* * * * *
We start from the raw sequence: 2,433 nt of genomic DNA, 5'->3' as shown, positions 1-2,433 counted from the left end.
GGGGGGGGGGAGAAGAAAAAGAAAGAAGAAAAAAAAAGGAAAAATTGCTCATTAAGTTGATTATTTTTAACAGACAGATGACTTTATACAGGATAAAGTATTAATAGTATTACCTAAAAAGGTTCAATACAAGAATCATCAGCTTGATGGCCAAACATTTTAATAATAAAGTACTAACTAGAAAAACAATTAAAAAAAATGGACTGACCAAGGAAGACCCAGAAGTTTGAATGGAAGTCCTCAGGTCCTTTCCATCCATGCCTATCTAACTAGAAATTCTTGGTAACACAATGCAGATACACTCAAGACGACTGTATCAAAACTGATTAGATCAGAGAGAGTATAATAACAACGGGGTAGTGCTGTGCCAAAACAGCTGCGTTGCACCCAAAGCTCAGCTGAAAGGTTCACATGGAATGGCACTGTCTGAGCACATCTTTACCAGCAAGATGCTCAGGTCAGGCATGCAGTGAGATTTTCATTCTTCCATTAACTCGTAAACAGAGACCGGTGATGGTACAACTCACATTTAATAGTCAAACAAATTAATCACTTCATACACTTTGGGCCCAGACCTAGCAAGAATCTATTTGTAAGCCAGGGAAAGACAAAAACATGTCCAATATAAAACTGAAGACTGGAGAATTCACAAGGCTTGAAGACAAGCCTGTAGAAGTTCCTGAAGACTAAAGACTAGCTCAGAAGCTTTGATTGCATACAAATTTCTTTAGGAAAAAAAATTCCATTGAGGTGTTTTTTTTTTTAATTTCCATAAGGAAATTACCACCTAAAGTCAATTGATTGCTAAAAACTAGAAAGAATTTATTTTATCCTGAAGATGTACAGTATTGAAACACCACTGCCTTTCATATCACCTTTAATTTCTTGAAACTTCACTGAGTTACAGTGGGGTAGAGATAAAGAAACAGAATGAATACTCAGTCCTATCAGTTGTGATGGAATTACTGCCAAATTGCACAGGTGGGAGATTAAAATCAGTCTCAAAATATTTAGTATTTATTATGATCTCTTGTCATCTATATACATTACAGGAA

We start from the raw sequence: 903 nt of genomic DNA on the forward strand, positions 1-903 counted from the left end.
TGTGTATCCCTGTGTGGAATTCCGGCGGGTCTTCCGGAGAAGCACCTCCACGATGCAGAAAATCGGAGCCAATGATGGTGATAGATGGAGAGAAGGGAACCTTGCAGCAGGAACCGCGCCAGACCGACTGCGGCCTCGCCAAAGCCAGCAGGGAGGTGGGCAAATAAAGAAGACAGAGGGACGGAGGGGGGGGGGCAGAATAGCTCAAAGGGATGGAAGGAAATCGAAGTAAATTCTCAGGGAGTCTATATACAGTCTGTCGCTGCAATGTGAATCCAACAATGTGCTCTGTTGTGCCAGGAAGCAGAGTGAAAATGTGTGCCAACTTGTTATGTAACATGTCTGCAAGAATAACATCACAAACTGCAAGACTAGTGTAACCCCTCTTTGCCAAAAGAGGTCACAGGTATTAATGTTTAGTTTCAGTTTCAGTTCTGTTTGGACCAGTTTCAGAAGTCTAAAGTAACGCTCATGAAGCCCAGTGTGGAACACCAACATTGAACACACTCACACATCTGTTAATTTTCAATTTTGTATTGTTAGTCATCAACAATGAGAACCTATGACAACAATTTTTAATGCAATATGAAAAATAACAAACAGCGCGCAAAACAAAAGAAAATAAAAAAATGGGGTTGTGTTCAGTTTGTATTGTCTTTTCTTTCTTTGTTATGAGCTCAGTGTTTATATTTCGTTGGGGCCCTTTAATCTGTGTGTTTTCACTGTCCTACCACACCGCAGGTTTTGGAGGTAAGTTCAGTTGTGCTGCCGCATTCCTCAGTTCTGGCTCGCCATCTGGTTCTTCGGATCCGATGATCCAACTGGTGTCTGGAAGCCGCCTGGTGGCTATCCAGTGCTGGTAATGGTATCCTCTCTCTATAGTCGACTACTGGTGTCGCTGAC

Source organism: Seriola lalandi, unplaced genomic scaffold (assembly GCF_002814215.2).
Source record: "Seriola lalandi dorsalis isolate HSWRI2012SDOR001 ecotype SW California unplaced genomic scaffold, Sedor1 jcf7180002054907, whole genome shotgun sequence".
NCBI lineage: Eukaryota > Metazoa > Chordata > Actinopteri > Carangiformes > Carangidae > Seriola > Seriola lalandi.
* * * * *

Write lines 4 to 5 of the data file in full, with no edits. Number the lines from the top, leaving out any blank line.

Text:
TGTGTATCCCTGTGTGGAATTCCGGCGGGTCTTCCGGAGAAGCACCTCCACGATGCAGAAAATCGGAGCCAATGATGGTGATAGATGGAGAGAAGGGAACCTTGCAGCAGGAACCGCGCCAGACCGACTGCGGCCTCGCCAAAGCCAGCAGGGAGGTGGGCAAATAAAGAAGACAGAGGGACGGAGGGGGGGGGGCAGAATAGCTCAAAGGGATGGAAGGAAATCGAAGTAAATTCTCAGGGAGTCTATATACAGTCTGTCGCTGCAATGTGAATCCAACAATGTGCTCTGTTGTGCCAGGAAGCAGAGTGAAAATGTGTGCCAACTTGTTATGTAACATGTCTGCAAGAATAACATCACAAACTGCAAGACTAGTGTAACCCCTCTTTGCCAAAAGAGGTCACAGGTATTAATGTTTAGTTTCAGTTTCAGTTCTGTTTGGACCAGTTTCAGAAGTCTAAAGTAACGCTCATGAAGCCCAGTGTGGAACACCAACATTGAACACACTCACACATCTGTTAATTTTCAATTTTGTATTGTTAGTCATCAACAATGAGAACCTATGACAACAATTTTTAATGCAATATGAAAAATAACAAACAGCGCGCAAAACAAAAGAAAATAAAAAAATGGGGTTGTGTTCAGTTTGTATTGTCTTTTCTTTCTTTGTTATGAGCTCAGTGTTTATATTTCGTTGGGGCCCTTTAATCTGTGTGTTTTCACTGTCCTACCACACCGCAGGTTTTGGAGGTAAGTTCAGTTGTGCTGCCGCATTCCTCAGTTCTGGCTCGCCATCTGGTTCTTCGGATCCGATGATCCAACTGGTGTCTGGAAGCCGCCTGGTGGCTATCCAGTGCTGGTAATGGTATCCTCTCTCTATAGTCGACTACTGGTGTCGCTGAC

Source organism: Seriola lalandi, unplaced genomic scaffold (assembly GCF_002814215.2).